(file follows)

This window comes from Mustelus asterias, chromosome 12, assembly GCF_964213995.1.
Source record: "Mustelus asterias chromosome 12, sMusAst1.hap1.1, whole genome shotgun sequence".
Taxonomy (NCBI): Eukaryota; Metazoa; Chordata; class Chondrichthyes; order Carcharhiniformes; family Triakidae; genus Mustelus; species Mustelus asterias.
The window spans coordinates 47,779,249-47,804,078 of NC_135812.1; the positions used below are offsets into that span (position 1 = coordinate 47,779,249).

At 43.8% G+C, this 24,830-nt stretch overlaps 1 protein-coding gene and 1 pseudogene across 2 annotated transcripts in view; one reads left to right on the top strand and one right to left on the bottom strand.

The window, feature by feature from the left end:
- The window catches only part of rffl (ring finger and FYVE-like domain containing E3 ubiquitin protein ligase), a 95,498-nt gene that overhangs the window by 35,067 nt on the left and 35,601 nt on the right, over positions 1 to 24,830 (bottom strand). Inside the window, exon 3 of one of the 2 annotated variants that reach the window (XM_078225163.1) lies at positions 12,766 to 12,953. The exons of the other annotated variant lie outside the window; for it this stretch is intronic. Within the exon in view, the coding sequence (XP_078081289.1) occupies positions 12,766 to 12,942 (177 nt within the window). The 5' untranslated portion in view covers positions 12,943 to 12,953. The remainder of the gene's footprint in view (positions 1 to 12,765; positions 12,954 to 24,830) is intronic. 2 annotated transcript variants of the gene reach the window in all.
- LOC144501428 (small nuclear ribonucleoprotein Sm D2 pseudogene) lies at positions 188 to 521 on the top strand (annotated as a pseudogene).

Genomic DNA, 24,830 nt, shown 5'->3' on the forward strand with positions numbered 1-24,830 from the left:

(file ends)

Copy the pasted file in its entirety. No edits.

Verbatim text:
This window comes from Mustelus asterias, chromosome 12, assembly GCF_964213995.1.
Source record: "Mustelus asterias chromosome 12, sMusAst1.hap1.1, whole genome shotgun sequence".
Taxonomy (NCBI): Eukaryota; Metazoa; Chordata; class Chondrichthyes; order Carcharhiniformes; family Triakidae; genus Mustelus; species Mustelus asterias.
The window spans coordinates 47,779,249-47,804,078 of NC_135812.1; the positions used below are offsets into that span (position 1 = coordinate 47,779,249).

At 43.8% G+C, this 24,830-nt stretch overlaps 1 protein-coding gene and 1 pseudogene across 2 annotated transcripts in view; one reads left to right on the top strand and one right to left on the bottom strand.

The window, feature by feature from the left end:
- The window catches only part of rffl (ring finger and FYVE-like domain containing E3 ubiquitin protein ligase), a 95,498-nt gene that overhangs the window by 35,067 nt on the left and 35,601 nt on the right, over positions 1 to 24,830 (bottom strand). Inside the window, exon 3 of one of the 2 annotated variants that reach the window (XM_078225163.1) lies at positions 12,766 to 12,953. The exons of the other annotated variant lie outside the window; for it this stretch is intronic. Within the exon in view, the coding sequence (XP_078081289.1) occupies positions 12,766 to 12,942 (177 nt within the window). The 5' untranslated portion in view covers positions 12,943 to 12,953. The remainder of the gene's footprint in view (positions 1 to 12,765; positions 12,954 to 24,830) is intronic. 2 annotated transcript variants of the gene reach the window in all.
- LOC144501428 (small nuclear ribonucleoprotein Sm D2 pseudogene) lies at positions 188 to 521 on the top strand (annotated as a pseudogene).

Genomic DNA, 24,830 nt, shown 5'->3' on the forward strand with positions numbered 1-24,830 from the left: